Each year at this time, we come together as a nation to celebrate our independence. More specifically, on July Fourth we celebrate the adoption of the Declaration of Independence by the Continental Congress in 1776.
The declaration was “revolutionary” in more ways than one. In the literal sense, the declaration marked an important formal milestone as the thirteen colonies described themselves as “Free and Independent States.” But equally important was a revolution in political philosophy. The declaration was a watershed moment in political thought, and the ideas expressed therein formed the foundation of our country and who we are as Americans.
In sharp contrast to most nations that came before, the Declaration of Independence rightly rejects the idea that peoples’ rights come from government. The Founders recognized that individual rights are inherent in all persons. The Declaration of Independence emphasizes certain self-evident truths, including that we are each endowed by our Creator with “unalienable Rights, among these are Life, Liberty, and the pursuit of Happiness.” The declaration also emphasizes that government comes only from “the consent of the governed,” that is, from the people themselves.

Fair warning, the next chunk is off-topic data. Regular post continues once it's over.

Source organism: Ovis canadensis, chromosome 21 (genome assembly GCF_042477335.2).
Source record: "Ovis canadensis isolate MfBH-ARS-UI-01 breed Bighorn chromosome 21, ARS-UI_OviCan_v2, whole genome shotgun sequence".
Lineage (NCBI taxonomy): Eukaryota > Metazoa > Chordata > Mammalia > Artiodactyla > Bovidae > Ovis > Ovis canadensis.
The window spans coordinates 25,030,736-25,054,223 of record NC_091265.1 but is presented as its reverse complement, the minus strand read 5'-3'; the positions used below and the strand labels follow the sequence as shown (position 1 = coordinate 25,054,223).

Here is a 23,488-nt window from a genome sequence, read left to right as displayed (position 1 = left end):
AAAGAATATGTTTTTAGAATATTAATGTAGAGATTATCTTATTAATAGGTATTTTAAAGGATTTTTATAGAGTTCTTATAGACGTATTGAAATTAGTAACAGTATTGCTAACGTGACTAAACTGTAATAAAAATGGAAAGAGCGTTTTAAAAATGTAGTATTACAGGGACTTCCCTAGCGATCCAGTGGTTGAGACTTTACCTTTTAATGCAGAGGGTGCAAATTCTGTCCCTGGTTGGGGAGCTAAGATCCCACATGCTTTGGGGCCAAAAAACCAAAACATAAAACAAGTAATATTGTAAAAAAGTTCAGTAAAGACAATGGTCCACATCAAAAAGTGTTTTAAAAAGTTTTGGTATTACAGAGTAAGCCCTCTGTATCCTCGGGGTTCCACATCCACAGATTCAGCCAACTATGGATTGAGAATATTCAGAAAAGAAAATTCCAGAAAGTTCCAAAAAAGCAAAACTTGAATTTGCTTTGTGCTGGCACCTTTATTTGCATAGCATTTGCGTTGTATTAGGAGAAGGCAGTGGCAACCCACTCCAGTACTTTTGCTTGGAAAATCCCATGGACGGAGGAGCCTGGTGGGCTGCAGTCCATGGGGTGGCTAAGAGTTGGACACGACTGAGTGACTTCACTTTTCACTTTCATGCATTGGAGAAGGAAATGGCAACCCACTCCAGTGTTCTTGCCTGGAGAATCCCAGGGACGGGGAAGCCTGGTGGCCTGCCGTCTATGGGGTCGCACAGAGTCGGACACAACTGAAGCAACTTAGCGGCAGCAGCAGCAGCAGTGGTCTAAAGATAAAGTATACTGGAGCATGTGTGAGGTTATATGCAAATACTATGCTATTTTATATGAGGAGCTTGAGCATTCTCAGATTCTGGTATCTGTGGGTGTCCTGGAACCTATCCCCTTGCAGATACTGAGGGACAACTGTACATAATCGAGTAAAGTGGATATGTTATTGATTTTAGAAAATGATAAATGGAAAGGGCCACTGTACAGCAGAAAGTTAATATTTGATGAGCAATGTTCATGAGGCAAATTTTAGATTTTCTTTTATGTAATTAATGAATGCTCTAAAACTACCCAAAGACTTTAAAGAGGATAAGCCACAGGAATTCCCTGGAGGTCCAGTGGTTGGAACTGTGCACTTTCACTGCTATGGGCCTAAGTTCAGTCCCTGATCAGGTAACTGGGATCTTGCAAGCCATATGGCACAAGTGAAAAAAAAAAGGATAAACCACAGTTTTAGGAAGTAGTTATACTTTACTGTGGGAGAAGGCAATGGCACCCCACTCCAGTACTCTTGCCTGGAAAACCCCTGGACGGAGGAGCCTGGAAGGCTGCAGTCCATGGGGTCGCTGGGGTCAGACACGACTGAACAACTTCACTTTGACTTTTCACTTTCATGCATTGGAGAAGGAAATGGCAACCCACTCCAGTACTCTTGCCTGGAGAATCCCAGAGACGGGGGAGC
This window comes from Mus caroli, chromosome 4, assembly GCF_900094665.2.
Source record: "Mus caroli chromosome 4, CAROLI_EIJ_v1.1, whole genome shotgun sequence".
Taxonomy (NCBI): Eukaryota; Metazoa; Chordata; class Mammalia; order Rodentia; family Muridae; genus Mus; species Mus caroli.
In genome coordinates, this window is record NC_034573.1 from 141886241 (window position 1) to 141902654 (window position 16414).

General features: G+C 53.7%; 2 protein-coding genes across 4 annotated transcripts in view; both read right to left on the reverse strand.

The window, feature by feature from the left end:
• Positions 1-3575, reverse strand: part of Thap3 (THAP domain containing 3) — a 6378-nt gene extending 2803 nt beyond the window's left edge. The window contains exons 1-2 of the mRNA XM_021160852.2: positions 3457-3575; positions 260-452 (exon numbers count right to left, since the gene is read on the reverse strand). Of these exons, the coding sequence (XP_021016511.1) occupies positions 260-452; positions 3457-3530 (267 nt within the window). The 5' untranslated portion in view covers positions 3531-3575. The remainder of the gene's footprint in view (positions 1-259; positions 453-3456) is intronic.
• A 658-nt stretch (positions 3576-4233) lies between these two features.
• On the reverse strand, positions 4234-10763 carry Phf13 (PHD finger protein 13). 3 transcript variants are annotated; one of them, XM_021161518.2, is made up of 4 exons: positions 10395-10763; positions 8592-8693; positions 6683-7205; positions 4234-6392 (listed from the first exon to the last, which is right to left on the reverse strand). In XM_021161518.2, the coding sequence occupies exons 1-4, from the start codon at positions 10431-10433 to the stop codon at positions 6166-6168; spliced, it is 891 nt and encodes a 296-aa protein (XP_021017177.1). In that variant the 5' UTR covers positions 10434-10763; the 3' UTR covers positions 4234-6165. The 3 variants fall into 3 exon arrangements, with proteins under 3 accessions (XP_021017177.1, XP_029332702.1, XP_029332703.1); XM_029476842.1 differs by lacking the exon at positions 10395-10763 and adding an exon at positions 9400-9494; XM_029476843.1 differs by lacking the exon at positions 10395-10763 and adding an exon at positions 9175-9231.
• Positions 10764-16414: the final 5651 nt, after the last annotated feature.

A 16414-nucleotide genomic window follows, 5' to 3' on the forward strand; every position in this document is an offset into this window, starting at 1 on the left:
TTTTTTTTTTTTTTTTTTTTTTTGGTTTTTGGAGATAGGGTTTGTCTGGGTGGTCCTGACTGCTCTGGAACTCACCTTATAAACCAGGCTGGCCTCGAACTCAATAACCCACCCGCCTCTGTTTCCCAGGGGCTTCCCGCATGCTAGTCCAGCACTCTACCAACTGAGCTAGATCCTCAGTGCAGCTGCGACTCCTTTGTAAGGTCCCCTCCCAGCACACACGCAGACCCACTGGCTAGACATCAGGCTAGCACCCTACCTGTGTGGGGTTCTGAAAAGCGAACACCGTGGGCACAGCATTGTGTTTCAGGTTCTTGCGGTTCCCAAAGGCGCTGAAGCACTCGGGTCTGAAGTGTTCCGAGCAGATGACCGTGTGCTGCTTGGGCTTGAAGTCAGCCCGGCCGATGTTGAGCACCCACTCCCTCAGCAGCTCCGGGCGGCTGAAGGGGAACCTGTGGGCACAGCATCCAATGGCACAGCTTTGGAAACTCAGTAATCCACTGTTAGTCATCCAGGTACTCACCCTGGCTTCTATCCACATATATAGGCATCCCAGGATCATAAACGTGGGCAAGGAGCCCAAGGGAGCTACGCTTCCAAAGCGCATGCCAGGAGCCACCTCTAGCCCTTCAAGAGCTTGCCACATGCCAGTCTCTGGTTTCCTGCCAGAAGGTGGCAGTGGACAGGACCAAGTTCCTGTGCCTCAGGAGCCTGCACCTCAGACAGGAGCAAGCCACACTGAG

These are the principles that made America great. These are the principles that set us apart from the countries that came before. Power comes from the people – not from government or its embodiment in a king or queen, emperor, tsar or any other monarch. Rights are inherent in the people. We have them because we are born free, equal in the eyes of God – not because some far-off political leaders granted them to us.
This is why the first bill that I passed as a legislator was the “Founding Documents Bill,” which added the original texts of the Declaration of Independence and the Constitution to our high school history curriculum. Our country is different than so many that came before. Our nation is great not by happenstance, or historical accident, but by choice and by design. It was founded on a set of ideas and ideals.
Our children need to know what sets the United States apart from most of world history and why nations throughout the world have followed our example for the past two centuries. We needed to get back to basics with how we teach history and government to our students. And now, our kids are once again reading the Declaration of Independence and the Constitution so that they know their rights, understand our system of government and are prepared to participate in democratic self-governance.
As you celebrate our independence, there will be a lot to do – some of my favorite things, in fact, like barbecues, parades and fireworks. This Fourth of July, spend the day with friends and family, and be thankful that we live in the greatest country in the history of the world. But take a few moments to reflect on why America is so great. Read the words of the founding documents and remember what we are really celebrating: life, liberty and equality bestowed on us by God. You can find the Declaration of Independence and our other founding documents at www.OhioFoundingFathers.com